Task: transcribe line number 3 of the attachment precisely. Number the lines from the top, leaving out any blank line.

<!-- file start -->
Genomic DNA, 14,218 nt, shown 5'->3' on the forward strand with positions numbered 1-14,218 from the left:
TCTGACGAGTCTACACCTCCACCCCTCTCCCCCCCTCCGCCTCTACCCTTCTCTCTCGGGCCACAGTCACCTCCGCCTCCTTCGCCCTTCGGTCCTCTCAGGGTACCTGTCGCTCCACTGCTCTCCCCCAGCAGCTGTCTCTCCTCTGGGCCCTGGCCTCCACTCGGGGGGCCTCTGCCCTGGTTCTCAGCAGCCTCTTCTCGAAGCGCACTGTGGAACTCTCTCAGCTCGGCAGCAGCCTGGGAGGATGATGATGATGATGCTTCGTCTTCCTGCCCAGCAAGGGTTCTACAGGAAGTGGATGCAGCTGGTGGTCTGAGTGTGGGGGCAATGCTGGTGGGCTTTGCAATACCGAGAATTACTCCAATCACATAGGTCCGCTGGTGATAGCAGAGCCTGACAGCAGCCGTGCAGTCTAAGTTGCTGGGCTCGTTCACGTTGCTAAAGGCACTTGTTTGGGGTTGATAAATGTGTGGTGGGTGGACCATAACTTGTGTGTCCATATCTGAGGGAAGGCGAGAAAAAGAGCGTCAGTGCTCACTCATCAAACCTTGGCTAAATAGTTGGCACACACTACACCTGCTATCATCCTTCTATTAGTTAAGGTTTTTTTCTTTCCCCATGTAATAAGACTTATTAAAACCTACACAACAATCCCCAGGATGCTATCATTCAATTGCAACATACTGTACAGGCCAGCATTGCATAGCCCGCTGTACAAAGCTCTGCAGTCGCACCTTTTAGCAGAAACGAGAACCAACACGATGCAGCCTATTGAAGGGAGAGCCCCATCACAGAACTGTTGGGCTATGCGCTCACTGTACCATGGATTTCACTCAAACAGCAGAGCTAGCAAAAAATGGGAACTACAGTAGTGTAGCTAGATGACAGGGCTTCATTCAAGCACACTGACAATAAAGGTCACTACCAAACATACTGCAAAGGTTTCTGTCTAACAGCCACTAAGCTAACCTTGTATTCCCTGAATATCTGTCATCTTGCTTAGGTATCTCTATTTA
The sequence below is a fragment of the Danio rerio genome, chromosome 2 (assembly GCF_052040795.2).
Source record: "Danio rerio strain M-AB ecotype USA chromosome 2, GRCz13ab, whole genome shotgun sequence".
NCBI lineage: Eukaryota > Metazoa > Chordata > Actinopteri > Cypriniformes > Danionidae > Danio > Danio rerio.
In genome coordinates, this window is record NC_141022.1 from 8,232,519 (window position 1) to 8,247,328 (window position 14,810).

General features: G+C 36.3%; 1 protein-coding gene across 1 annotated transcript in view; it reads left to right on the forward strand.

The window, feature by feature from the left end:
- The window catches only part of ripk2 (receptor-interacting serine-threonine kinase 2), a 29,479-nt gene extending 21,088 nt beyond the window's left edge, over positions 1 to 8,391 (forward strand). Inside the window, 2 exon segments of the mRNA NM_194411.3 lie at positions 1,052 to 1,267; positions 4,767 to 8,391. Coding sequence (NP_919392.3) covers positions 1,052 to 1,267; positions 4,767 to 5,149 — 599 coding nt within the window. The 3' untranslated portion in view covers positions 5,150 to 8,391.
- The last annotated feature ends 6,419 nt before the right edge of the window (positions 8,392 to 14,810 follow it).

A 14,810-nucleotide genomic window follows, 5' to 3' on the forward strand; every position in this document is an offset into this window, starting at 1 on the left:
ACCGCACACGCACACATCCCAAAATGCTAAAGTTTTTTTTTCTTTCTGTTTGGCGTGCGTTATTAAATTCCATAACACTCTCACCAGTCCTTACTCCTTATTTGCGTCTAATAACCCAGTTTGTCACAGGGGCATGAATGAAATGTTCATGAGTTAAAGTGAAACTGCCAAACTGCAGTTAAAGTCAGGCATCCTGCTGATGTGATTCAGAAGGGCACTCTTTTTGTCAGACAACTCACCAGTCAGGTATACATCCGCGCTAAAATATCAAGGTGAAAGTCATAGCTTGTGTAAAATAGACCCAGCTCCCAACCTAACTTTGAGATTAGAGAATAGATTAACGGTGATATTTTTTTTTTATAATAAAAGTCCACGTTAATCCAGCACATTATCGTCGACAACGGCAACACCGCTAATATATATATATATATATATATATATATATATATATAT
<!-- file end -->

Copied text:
The sequence below is a fragment of the Danio rerio genome, chromosome 2 (assembly GCF_052040795.2).